Paying into a pension personally has huge tax advantages, providing tax relief on your contributions at your highest marginal rate. This means if you’re a basic rate taxpayer, you only need to contribute £80 to a pension to get a £100 contribution. Those in the higher and additional tax brackets receive further relief via their tax returns.
The tax advantages are increased if you’re a contractor who has set up as a limited company and are looking to make pension contributions through your business. This is because you can also claim corporation tax relief on pension contributions made by your limited company.
Contractors sometimes neglect pensions, often because they have previously been employed and have left one or more company schemes behind, and hope that these will provide them with a sufficient income in retirement.
However, given the size of a pension that’s necessary to provide you with a comfortable income when you stop work, it’s important to continue saving for retirement when you go it alone. It’s fairly simple to set up a new pension to pay in regular premiums (and lump sums if the business is doing well). You can also transfer old pensions into your new scheme, where appropriate.
Once in your pension, your money will be invested so it can potentially grow and be used provide you with an income when you stop work. When you reach retirement, you’ll be able to take 25% of your pension tax-free.
While you can make personal savings on pension contributions by receiving government tax relief, this is limited to £40,000 per year or 100% of your qualifying earnings, whichever is lower.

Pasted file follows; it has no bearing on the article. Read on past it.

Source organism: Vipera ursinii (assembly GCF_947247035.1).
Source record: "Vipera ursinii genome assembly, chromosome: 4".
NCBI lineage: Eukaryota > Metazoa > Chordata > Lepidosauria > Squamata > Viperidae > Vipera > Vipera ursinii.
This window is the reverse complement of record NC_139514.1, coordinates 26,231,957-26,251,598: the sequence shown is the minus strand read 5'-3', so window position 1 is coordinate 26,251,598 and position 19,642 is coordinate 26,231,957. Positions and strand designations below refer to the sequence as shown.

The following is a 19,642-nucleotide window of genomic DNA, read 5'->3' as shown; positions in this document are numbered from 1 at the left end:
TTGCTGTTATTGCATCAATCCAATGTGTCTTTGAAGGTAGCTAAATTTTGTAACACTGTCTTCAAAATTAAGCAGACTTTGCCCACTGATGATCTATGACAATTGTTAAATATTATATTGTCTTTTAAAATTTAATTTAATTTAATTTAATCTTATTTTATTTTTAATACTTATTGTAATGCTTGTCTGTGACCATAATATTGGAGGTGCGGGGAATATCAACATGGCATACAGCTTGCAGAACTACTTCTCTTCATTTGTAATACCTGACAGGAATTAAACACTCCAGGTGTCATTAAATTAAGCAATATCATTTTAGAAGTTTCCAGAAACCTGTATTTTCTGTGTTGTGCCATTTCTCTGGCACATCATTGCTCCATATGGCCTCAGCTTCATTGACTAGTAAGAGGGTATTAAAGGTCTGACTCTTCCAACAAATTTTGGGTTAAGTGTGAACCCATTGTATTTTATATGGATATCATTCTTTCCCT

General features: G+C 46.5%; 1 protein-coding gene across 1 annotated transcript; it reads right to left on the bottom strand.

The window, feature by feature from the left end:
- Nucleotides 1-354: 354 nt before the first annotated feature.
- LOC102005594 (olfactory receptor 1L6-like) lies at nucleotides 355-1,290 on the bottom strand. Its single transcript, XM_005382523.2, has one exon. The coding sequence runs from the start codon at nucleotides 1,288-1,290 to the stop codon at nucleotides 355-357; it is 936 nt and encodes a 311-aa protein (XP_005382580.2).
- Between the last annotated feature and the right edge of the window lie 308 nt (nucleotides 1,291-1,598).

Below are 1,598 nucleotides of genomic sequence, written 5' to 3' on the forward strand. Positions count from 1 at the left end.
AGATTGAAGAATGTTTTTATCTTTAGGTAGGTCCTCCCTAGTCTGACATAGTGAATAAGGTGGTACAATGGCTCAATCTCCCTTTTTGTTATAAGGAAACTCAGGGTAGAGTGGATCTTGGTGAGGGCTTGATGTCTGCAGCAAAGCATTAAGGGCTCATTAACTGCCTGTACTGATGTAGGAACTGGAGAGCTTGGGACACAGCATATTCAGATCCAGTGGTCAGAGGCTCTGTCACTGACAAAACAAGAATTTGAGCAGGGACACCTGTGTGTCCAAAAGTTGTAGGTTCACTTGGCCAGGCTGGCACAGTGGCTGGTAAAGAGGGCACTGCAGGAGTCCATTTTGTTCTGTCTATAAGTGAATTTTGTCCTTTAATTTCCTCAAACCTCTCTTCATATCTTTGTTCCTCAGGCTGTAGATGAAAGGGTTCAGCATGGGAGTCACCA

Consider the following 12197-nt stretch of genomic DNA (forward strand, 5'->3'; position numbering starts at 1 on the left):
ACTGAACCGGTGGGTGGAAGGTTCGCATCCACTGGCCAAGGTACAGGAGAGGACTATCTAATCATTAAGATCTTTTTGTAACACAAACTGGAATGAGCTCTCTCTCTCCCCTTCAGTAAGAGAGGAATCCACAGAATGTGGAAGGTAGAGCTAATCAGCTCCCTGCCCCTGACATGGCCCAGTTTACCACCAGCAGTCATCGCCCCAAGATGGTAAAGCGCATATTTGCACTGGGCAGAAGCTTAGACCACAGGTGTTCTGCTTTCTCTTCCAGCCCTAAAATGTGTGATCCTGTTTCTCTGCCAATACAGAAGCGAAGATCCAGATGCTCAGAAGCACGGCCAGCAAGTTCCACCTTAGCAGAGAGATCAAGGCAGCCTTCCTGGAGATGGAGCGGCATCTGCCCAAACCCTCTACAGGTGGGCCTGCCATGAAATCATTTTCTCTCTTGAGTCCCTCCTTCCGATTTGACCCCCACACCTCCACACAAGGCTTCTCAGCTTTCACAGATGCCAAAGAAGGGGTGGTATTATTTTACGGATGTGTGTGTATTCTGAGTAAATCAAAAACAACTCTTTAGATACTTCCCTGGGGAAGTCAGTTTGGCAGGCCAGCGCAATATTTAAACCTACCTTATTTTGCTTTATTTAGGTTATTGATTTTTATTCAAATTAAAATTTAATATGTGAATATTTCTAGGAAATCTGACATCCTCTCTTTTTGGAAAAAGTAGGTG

Many company directors pay themselves a small salary and top up their income with dividends. As dividends don’t count as qualifying earnings for the purposes of pension contributions, you could face a strict limit on how much you can personally pay into a pension each year if you’re in this boat equivalent to your minimal salary.
One way to get around this is to make pension contributions directly from your limited company, which doesn’t have a limit linked to your salary in terms of how much you can pay in (although the contributions must pass the ‘wholly and exclusively for the benefit of trade’ test from HMRC).
You can contribute pre-taxed income from your company to your pension, saving 19% corporation tax immediately on pension contributions. This means to receive a gross pension contribution of £100, you only need to make a net contribution of £81.
You’ll also save on National Insurance contributions, as companies don’t have to pay National Insurance contributions on payments made into authorised pension schemes. This saves a further 13.8%, bringing the total saving up to 32.8%. Depending on your tax position, this may be more beneficial than making pension contributions personally.
The above examples assume you are outside IR35. IR35 was introduced in April 2000 as a way of preventing contractors from financially benefiting from the tax advantages of being a contractor, when they are actually doing the same work they would if they were directly employed by the company they are working for.